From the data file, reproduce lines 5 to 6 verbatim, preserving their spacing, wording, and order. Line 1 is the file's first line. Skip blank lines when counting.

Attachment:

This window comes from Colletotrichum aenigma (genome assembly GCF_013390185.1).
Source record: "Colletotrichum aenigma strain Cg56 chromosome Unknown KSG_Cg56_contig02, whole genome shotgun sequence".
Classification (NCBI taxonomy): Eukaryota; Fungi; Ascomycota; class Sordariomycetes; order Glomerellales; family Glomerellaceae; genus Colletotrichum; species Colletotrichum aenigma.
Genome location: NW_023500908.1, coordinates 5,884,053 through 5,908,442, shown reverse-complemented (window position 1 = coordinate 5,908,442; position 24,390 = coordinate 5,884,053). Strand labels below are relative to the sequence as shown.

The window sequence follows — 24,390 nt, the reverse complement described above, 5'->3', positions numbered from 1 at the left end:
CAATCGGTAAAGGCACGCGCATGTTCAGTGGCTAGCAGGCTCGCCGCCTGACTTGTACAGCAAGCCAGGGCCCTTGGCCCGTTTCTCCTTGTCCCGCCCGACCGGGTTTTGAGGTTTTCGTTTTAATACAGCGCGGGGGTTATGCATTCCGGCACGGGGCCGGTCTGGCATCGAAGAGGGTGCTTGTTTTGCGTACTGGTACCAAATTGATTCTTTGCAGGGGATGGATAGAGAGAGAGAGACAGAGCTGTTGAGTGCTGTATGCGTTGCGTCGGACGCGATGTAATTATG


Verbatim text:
The window sequence follows — 24,390 nt, the reverse complement described above, 5'->3', positions numbered from 1 at the left end:
CAATCGGTAAAGGCACGCGCATGTTCAGTGGCTAGCAGGCTCGCCGCCTGACTTGTACAGCAAGCCAGGGCCCTTGGCCCGTTTCTCCTTGTCCCGCCCGACCGGGTTTTGAGGTTTTCGTTTTAATACAGCGCGGGGGTTATGCATTCCGGCACGGGGCCGGTCTGGCATCGAAGAGGGTGCTTGTTTTGCGTACTGGTACCAAATTGATTCTTTGCAGGGGATGGATAGAGAGAGAGAGACAGAGCTGTTGAGTGCTGTATGCGTTGCGTCGGACGCGATGTAATTATG